– Emi Zerr (graphic designer and illustrator)
Interning at Cook and Culture is the first job I have ever had, so when I joined I was very unsure of what to expect. A lot of the other interns were more experienced than me, and I felt like I was going to have some trouble fitting in. But all my troubles vanished when I got to meet our incredible team. Seeing so many women with different backgrounds and cultures all collaborating together made me instantly feel like I was part of a community where I could feel free to express myself and be comfortable. Prior to Cook and Culture, any tech-related camp or program I had gone to had always been predominantly male, and it was so refreshing to see women taking the lead and coming together to make an impact in society. It’s been such an amazing experience to be able to meet and work with some of the best role models and mentors I could have ever asked for. I’ve learned so much, not only about web development but also about what it means to work in a team where I could have my own unique voice but also be supported by a talented group of women. Working on a predominantly-female team has truly inspired me to reach above and beyond and strive for a future where all women can feel empowered and confident to make a change in our world.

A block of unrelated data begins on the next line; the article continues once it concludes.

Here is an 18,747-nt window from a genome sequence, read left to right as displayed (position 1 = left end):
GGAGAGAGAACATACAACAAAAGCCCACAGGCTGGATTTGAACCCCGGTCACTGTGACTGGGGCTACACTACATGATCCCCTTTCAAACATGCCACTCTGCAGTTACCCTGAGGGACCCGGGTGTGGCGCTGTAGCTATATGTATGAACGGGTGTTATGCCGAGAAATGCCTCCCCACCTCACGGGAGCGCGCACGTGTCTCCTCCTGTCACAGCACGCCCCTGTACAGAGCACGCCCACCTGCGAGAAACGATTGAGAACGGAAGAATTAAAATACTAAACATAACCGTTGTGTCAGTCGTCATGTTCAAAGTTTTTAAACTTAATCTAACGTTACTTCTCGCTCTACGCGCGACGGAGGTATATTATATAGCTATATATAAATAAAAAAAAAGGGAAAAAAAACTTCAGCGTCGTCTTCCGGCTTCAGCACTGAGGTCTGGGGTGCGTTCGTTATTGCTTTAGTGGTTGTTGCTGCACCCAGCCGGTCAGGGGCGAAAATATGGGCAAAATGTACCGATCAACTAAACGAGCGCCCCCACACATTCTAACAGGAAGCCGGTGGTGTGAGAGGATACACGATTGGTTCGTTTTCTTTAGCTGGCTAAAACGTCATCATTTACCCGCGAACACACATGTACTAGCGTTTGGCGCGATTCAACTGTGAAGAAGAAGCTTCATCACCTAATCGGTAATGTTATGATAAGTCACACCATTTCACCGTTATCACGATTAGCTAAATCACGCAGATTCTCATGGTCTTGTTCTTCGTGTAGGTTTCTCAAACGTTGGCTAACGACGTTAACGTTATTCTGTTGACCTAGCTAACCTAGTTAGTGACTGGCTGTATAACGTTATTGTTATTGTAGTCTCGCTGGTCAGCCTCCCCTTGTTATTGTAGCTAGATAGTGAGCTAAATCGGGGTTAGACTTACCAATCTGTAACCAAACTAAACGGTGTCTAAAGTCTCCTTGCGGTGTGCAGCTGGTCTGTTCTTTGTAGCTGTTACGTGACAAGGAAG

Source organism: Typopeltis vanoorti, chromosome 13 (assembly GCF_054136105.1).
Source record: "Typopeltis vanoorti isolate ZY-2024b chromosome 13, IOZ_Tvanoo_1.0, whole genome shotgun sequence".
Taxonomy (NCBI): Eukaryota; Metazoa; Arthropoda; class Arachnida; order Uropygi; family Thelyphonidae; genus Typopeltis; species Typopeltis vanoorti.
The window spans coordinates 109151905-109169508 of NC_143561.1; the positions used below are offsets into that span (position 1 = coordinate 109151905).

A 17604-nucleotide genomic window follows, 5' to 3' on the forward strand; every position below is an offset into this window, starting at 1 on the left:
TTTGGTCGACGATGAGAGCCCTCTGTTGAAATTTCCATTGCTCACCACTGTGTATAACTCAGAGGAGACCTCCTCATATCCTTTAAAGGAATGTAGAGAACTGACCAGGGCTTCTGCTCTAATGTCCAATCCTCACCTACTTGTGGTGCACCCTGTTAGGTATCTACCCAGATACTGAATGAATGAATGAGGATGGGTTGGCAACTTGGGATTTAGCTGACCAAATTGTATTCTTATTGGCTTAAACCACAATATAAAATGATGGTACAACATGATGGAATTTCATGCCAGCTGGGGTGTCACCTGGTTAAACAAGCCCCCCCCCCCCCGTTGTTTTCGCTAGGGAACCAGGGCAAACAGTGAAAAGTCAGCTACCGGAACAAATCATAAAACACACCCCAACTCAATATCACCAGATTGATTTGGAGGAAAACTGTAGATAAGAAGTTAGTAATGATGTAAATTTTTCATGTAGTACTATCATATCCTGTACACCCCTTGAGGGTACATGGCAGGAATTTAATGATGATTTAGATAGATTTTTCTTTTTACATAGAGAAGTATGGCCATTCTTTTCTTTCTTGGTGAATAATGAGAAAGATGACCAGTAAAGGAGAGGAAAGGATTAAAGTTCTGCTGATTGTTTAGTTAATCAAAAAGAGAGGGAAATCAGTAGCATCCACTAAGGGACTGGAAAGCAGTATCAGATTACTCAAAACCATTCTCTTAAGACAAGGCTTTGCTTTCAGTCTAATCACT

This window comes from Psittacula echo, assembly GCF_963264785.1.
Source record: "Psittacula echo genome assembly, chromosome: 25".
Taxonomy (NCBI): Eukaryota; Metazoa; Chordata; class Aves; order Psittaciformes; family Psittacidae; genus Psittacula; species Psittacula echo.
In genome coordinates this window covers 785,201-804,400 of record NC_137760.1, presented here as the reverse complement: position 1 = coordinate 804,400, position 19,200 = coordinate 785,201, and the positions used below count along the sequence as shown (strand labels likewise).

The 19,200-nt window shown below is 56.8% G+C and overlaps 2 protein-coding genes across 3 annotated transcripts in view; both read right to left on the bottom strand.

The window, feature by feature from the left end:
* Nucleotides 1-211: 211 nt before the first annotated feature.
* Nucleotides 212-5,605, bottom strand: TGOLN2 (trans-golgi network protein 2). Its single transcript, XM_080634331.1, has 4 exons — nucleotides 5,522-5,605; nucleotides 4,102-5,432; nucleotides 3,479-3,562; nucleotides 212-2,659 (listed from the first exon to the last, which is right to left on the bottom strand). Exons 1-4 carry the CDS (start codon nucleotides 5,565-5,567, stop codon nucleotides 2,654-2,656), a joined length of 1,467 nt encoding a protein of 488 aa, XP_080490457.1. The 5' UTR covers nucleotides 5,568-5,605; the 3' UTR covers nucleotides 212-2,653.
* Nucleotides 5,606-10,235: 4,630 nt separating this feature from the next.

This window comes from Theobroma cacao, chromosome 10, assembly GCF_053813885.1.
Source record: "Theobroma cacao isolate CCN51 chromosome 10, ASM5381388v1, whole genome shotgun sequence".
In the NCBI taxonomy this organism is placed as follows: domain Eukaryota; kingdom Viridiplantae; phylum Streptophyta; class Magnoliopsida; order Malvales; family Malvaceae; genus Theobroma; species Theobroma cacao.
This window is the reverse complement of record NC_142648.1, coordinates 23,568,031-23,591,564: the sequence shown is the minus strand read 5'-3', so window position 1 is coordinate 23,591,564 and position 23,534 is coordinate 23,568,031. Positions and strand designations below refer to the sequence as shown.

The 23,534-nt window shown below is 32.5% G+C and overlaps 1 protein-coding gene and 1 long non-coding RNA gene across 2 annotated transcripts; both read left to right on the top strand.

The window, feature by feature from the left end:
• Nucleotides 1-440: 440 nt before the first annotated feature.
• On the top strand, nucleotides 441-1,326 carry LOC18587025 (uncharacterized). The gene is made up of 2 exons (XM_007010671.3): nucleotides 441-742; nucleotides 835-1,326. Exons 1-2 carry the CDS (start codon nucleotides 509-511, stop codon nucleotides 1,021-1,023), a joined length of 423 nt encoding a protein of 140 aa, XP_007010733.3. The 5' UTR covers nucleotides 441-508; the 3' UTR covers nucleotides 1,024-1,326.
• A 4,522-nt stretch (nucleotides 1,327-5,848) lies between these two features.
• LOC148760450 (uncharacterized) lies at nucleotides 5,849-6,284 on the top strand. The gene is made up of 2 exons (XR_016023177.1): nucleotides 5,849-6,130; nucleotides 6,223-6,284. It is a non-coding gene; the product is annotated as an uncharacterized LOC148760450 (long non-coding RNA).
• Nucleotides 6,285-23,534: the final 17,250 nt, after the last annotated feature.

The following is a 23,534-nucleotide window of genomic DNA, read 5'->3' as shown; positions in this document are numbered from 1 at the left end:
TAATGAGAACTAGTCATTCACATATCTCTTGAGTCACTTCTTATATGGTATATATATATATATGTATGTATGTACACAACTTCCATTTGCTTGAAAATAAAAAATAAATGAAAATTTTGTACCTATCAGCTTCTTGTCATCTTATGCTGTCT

– Aditi Kashi (Web Development)
I feel very supported in my career at Cook and Culture. It’s wonderful to work a space where women are supported and encouraged to grow and expand upon their skills. Having a female CEO and founder sets Cook and Culture apart because of the support, resources, and community that are provided for everyone at the company. The team is predominantly female, but the men on the team are just as supported as the women. I really love working in a space that champions equality and recognizes that women have been systematically underprivileged in the professional space for a long time. It’s refreshing to work in a space where women work together and support one another, rather than competing against one another.” – Cambria Sinclair (Blogger/Creative Director)
I come from a corporate world where I worked with teams mostly dominated by men. It is truly inspiring to see the expertise and talent our female-dominated team brings. “Behind every successful woman is a tribe of other successful women who have her back”! – This is how I would describe our team here at Cook & Culture, inspiring and motivating one another to excel and give their best.
– Deepa Muthunoori (Development/Fundraising)